> > >> called them which structure this term.
> > >>
> > >> Carrying this (even in its rough state here) back to TWL, we may
> > >> see a
> > >> sort of (unintended) savage (!) irony in that phrase which ends the
> > >> poem.
> > >>
> > >> I'll stop here for now.
> > >>
> > >> Carrol
> > >>
> > >>
> > >>>
> > >>> Mr. Civilisation, he dead!
> > >>>
> > >>> P.
> > >>> ----- Original Message -----
> > >>> From: "Carrol Cox" <[log in to unmask]>
> > >>> To: <[log in to unmask]>
> > >>> Sent: Sunday, May 23, 2010 7:19 AM
> > >>> Subject: Re: Mr. Eugenides
> > >>>
> > >>>> Diana Manister wrote:
> > >>>>>
> > >>>>> Peter,
> > >>>>>
> > >>>>> Yes dehumanized. De-civilized too, if you will,
> > >>>>
> > >>>> "decivilized" (which is also not Eliot's word) is an even more
> > >>>> inappropriate metaphor than dehumanized. The behavior of the
> > >>>> clerk is
> > >>>> only possible within civilization! For one thing, even in a
> > >>>> pre-capitalist class societies she would not have been living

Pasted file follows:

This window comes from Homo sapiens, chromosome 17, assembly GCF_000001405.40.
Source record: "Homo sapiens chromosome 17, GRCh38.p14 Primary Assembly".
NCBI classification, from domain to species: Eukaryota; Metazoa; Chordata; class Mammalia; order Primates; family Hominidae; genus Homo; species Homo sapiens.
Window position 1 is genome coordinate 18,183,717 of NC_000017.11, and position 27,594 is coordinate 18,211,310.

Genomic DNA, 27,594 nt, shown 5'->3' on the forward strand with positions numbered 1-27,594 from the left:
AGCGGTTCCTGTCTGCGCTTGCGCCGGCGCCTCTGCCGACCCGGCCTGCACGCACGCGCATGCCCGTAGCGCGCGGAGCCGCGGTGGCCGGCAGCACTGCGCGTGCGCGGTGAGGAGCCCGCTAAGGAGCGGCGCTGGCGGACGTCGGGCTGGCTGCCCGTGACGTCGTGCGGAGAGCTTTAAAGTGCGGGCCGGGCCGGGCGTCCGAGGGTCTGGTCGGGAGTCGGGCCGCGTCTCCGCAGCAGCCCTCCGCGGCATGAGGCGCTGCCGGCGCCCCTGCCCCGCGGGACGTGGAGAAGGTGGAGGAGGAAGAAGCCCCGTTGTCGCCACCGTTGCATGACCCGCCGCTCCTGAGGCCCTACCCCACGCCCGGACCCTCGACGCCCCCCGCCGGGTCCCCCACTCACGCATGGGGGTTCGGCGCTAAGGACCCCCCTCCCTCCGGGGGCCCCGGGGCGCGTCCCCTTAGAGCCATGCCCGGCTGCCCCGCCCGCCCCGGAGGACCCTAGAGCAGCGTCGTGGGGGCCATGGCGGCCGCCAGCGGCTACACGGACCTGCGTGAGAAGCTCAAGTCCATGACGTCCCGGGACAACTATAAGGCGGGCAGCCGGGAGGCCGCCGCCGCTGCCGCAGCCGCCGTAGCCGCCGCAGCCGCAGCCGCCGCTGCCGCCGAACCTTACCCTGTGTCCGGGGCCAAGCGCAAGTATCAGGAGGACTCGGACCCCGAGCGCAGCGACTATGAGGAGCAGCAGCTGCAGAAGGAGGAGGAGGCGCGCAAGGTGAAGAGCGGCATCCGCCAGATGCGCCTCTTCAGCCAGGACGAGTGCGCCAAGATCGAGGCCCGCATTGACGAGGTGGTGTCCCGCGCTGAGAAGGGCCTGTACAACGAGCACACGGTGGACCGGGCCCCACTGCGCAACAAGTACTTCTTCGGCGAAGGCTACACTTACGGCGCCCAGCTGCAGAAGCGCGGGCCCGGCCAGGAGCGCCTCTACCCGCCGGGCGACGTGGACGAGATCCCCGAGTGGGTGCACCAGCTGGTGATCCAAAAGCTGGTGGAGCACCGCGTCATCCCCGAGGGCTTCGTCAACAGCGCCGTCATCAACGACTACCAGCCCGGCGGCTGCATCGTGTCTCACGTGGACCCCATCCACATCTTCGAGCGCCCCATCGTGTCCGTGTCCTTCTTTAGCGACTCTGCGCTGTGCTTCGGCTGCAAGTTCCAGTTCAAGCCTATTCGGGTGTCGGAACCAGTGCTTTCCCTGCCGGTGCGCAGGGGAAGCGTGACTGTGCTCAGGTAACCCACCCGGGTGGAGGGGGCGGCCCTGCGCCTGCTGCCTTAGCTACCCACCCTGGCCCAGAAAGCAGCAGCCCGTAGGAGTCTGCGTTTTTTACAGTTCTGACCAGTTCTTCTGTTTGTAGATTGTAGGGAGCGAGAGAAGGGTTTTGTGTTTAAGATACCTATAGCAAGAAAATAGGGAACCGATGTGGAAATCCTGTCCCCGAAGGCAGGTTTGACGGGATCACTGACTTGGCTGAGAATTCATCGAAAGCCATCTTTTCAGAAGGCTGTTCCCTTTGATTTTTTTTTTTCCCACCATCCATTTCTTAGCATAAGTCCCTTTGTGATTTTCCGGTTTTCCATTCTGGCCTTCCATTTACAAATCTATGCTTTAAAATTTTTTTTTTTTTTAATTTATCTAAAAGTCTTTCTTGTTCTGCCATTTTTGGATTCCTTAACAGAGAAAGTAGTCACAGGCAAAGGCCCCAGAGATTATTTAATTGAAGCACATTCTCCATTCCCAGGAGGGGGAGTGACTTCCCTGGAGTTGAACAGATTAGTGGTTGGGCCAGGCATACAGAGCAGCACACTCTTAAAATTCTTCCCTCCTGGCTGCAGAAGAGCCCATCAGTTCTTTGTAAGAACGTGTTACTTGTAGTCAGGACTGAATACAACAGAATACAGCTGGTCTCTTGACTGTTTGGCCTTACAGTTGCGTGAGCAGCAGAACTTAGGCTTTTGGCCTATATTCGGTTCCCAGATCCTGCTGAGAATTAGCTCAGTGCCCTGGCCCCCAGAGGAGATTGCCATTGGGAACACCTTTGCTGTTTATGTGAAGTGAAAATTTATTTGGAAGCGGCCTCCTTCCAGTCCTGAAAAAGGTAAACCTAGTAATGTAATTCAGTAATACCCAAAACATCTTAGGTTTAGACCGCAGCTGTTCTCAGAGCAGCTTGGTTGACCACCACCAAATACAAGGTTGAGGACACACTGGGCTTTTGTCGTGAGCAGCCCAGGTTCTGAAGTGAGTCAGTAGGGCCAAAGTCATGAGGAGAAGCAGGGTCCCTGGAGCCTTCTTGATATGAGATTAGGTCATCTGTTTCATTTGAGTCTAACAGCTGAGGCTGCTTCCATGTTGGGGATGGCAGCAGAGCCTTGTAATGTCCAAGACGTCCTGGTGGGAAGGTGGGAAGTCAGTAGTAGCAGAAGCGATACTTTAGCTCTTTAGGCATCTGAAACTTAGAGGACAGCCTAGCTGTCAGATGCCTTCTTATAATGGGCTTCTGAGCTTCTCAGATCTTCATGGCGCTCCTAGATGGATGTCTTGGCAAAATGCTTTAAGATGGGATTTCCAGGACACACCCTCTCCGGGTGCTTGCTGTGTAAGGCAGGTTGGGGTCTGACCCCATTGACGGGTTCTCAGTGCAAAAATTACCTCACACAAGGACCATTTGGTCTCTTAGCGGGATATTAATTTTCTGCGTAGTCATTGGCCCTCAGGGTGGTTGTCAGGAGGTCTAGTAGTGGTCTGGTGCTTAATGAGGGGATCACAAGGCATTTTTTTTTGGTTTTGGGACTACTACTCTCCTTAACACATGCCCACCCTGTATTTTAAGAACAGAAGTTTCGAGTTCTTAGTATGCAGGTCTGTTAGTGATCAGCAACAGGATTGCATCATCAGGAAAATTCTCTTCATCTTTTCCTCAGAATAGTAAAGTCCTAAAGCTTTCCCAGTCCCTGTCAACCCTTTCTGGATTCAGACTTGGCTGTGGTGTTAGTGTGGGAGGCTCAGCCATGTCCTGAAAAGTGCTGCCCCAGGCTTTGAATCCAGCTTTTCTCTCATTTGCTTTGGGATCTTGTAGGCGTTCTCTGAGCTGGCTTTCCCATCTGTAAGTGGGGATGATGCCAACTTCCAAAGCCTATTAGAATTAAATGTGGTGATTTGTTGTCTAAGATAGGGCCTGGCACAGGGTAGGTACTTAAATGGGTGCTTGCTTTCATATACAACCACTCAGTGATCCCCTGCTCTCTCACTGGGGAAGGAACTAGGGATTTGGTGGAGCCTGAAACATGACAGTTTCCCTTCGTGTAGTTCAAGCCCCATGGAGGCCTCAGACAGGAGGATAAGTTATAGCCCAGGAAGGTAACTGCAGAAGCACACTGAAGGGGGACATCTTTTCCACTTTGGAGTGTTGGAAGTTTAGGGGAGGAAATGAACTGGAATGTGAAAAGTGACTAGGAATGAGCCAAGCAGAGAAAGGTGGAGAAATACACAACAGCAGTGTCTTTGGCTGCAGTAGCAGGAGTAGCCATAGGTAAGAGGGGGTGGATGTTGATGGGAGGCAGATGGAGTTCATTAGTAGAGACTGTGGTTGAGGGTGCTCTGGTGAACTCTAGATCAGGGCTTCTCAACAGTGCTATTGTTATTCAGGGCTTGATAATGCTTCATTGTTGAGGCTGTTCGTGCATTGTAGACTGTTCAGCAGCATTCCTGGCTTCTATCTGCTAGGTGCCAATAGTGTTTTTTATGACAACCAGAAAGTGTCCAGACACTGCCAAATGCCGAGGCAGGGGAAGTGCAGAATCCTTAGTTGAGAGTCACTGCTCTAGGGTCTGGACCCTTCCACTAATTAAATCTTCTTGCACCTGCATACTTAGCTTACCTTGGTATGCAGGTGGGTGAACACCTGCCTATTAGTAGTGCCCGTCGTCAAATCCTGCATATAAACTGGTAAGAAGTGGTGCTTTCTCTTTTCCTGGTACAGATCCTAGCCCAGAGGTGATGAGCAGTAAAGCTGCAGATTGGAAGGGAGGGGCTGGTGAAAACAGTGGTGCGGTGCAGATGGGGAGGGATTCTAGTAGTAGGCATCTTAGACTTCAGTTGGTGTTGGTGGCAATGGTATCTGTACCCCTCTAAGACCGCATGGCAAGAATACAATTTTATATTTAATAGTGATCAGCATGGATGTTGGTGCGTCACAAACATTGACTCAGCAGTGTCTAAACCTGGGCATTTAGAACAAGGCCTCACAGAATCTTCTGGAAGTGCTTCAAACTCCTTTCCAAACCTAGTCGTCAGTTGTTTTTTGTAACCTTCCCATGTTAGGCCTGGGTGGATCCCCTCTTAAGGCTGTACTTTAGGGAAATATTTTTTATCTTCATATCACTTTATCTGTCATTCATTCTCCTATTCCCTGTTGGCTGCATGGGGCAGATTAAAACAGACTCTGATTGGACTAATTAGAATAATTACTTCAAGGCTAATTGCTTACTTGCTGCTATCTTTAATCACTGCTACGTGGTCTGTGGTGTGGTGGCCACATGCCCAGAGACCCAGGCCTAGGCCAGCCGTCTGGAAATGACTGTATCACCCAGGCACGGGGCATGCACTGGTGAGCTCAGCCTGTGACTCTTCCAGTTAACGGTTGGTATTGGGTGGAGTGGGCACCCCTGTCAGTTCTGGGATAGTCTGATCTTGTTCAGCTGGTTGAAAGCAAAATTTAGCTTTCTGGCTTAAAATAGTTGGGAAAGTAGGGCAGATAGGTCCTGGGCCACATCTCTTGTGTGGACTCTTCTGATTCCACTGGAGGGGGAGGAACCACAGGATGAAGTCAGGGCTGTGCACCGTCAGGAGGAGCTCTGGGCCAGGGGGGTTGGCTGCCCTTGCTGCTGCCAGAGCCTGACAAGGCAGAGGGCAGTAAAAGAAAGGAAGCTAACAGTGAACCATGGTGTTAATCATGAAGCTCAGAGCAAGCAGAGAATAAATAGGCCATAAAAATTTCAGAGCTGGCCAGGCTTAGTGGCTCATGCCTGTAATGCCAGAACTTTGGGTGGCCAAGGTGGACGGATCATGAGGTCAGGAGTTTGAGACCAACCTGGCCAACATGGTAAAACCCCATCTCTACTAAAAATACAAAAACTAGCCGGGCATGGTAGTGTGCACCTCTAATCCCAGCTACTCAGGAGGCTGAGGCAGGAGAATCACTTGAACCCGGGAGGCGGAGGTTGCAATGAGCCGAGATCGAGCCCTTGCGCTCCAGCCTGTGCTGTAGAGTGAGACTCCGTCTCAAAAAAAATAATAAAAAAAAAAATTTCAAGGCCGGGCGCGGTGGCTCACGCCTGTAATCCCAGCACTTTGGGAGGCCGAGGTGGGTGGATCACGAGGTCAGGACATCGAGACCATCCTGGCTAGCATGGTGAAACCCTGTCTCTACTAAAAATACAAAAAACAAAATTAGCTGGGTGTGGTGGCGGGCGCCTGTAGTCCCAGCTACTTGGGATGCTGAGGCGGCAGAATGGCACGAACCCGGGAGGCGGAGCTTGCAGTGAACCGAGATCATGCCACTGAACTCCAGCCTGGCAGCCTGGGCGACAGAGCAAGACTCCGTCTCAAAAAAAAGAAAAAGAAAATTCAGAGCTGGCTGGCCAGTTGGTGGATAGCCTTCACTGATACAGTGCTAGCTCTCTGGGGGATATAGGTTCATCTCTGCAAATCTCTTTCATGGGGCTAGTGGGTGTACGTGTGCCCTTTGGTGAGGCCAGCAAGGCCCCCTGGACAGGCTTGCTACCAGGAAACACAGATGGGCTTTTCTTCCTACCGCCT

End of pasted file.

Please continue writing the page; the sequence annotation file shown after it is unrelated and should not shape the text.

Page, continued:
> > >>>> alone or
> > >>>> preparing her own meal. Those tins involved international commerce.
> > >>>> Moreover, the entire episode presupposes the atomized social
> > >>>> relations
> > >>>> which appeared embryonically in the 175th-c (and Milton with
> > >>>> amazing
> > >>>> prescience grasped) and only fully (and only in England & the
> > >>>> U.S.) in
> > >>>> the 19th-c. They were only beginning to develop in France & Germany
> > > (and
> > >>>> this enters into the causes of WW1).
> > >>>>
> > >>>> So whatever the young man and woman are or are not, they are highly
> > >>>> civilized -- and surely Eliot had enough of an historical sense and
> > > was
> > >>>> precise enough in his language (even the silent language of thought
> > > and
> > >>>> intention) that he would never have seen these characters as
> > >>>> de-ciivilized. These vague, sloppy categories introduced by readers
> > >>>> rather than the poem trivialize the whole poem.
> > >>>>
> > >>>> Carrolk
> > >